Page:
Since they were first introduced in 1996, about two billion acres of so-called ‘Bt crops’ have been planted around the world. These biotech crops — most frequently corn, soybean, or cotton — are engineered to contain genes from the bacterium Bacillus thuringiensis that produce proteins toxic to insects. These proteins kill common pests like caterpillars or beetles but are harmless to humans. While this approach has proven successful in improving yield and reducing pesticide use, widespread fears that the Bt proteins might trigger an evolutionary dash for resistance in pests have proven well founded, according to a comprehensive review. Pests around some crops haven’t developed resistance, however, which means there’s reason to believe Bt crops could prove effective for a long time.
The international team of researchers analyzed 36 cases of biotech crops encompassing 15 pest species in 10 countries on every continent except Antarctica. The global data on Bt crop use and pest response suggests that as of 2016, the efficacy of Bt crops was substantially reduced in 16 out of 36 cases, compared to only three such cases in 2005. The pests evolved resistance in only five years, on average.
However, in 17 other cases, the pests did not evolve resistance to the Bt crops, even though some had stayed in place for two decades. The remaining three cases experienced some statistically significant resistance but not nearly as severe as elsewhere and, thus, were classified as ‘early warning of resistance’.
The biotech arms race
Since Bt crops were introduced, scientists have advocated incorporating so-called ‘refuges’ into farmers’ strategy. Refuges are just standard, non-Bt crops that are planted alongside the engineered variety. Pests that attack the refuges are not exposed to the Bt toxins but at some point, they will breed with insects that attack the engineered crops. Due to recessive inheritance, mating between a resistant parent and a susceptible parent will likely yield offspring that can still be killed by the Bt crop.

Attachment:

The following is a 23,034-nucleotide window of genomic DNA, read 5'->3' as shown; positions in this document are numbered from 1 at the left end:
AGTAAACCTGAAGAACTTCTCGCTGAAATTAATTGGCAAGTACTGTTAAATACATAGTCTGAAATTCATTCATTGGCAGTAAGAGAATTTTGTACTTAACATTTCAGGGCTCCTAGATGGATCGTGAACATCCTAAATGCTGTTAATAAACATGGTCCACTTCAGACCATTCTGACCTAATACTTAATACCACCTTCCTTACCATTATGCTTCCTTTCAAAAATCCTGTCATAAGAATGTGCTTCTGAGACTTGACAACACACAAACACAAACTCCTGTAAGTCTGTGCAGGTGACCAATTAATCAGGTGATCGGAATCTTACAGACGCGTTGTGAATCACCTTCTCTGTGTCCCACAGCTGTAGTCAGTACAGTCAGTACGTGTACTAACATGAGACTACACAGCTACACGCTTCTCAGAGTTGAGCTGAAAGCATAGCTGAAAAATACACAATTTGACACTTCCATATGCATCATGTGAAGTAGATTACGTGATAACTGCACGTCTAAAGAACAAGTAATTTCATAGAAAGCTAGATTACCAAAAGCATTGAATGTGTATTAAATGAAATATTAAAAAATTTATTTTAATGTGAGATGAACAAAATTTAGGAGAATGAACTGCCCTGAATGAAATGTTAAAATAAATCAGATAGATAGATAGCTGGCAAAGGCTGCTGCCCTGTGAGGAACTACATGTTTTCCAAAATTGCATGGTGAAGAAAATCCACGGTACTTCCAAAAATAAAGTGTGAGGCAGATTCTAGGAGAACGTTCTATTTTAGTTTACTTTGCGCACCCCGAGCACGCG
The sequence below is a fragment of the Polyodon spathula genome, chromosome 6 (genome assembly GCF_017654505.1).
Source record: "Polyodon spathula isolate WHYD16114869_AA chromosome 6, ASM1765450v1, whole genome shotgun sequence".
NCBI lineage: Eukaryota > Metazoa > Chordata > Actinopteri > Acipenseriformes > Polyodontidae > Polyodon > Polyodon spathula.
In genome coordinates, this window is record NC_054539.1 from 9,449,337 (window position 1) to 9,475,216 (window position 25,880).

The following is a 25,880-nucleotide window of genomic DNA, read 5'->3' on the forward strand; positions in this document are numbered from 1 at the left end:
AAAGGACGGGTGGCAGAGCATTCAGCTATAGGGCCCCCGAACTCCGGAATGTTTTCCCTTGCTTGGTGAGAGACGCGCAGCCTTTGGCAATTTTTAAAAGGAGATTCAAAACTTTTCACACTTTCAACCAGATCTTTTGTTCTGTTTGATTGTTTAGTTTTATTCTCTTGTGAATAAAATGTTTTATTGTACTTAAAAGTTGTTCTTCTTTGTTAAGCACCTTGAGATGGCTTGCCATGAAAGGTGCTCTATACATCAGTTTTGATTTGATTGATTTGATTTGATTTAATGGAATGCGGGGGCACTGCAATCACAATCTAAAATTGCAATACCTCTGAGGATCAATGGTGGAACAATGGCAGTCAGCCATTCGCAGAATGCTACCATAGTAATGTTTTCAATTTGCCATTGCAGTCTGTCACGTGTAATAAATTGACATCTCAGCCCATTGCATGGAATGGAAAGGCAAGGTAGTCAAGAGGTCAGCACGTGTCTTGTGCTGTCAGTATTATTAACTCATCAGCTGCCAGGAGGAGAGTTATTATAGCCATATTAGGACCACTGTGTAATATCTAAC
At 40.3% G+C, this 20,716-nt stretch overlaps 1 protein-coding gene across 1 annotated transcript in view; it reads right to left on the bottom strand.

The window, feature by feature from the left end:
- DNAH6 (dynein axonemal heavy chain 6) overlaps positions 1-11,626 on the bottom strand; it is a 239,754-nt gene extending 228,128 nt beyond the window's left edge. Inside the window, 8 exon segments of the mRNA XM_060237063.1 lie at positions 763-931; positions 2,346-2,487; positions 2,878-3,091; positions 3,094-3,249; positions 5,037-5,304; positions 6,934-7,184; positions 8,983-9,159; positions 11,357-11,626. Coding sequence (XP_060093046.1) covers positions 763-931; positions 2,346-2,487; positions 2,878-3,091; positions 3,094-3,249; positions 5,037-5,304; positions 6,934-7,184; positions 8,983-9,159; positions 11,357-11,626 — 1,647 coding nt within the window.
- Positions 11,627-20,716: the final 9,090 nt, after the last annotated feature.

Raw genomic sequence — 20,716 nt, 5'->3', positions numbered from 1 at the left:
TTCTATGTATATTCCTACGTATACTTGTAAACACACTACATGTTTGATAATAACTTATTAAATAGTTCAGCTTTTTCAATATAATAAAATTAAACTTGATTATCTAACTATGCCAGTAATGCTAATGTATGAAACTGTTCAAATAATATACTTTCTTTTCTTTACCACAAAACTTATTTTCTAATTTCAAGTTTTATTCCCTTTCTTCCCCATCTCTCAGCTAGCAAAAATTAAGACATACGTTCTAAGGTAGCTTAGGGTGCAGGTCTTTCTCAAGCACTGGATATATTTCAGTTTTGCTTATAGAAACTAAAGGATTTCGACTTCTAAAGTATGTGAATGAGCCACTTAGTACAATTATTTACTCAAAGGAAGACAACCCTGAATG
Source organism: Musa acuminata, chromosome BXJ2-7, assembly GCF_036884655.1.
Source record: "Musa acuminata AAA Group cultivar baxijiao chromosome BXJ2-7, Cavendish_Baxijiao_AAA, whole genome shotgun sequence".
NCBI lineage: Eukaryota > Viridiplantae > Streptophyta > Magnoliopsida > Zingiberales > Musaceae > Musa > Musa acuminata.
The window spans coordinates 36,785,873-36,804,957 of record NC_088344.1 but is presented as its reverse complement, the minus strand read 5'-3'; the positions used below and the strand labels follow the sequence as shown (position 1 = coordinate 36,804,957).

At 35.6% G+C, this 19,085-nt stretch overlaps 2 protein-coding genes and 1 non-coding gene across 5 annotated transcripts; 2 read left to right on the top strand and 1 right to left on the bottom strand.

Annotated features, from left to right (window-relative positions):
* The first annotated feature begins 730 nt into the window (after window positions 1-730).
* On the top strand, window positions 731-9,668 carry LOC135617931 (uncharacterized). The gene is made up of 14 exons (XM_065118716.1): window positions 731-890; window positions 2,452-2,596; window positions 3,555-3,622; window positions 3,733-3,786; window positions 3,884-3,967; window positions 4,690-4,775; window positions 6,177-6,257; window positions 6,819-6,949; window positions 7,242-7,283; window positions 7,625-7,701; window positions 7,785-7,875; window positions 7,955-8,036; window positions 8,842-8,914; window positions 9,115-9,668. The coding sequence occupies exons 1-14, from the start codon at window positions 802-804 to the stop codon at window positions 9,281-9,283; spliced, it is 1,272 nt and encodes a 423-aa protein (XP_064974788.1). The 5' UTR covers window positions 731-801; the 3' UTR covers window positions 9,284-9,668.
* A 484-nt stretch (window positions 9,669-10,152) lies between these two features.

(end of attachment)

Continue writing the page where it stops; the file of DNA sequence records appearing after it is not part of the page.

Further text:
Computer models have shown that refuges ought to be effective at delaying pest resistance in biotech crops, but their value has proven controversial among academics. In the U.S., for instance, the Environmental Protection Agency (EPA) has relaxed its requirements for plating refuges.
The new review, however, plainly shows that refuges work. Most of the crops that didn’t show signs of pest resistance employed sound refuge strategies.
“Perhaps the most compelling evidence that refuges work comes from the pink bollworm, which evolved resistance rapidly to Bt cotton in India, but not in the U.S.,” said Bruce Tabashnik, a researcher at University of Arizona’s College of Agriculture and Life Sciences and lead author of the new stuy published in Nature Biotechnology.
“Same pest, same crop, same Bt proteins, but very different outcomes,” he added in a public statement.
Southwestern US farmers had an effective refuge strategy while India didn’t — the country has some refuge plating rules, but farmer compliance is low. The latter saw significant increases in pest resistance.
While the study shows pest resistance to Bt crops is evolving rapidly, there are also some encouraging news. The most recent biotech crops produced a novel type of Bt protein called vegetative insecticidal protein (VIP). Previously, all other Bt proteins belonged to a totally different group called crystalline proteins. Since the two groups are worlds apart, cross-resistance between pest is virtually nil, the scientists reported.
Tabashnik says that we’re only beginning to use systematic data analyses to manage pest resilience but, even so, results are encouraging. After all, scientists always expect pests to adapt to whatever we throw at them, be it GM crops or otherwise. “However, if we can delay resistance from a few years to a few decades, that’s a big win,” he underscored.
“These plants have been remarkably useful, and resistance has generally evolved slower than most people expected,” Tabashnik said. “I see these crops as an increasingly important part of the future of agriculture. The progress made provides motivation to collect more data and to incorporate it in planning future crop deployments.”
“We’ve also started exchanging ideas and information with scientists facing related challenges, such as resistance to herbicides in weeds and resistance to drugs in cancer cells,” Tabashnik said.
Scientific reference: “Insect Resistance to Transgenic Crops: Second Decade Surge and Future Prospects,” Nature Biotechnology. DOI: 10.1038/nbt.3974.
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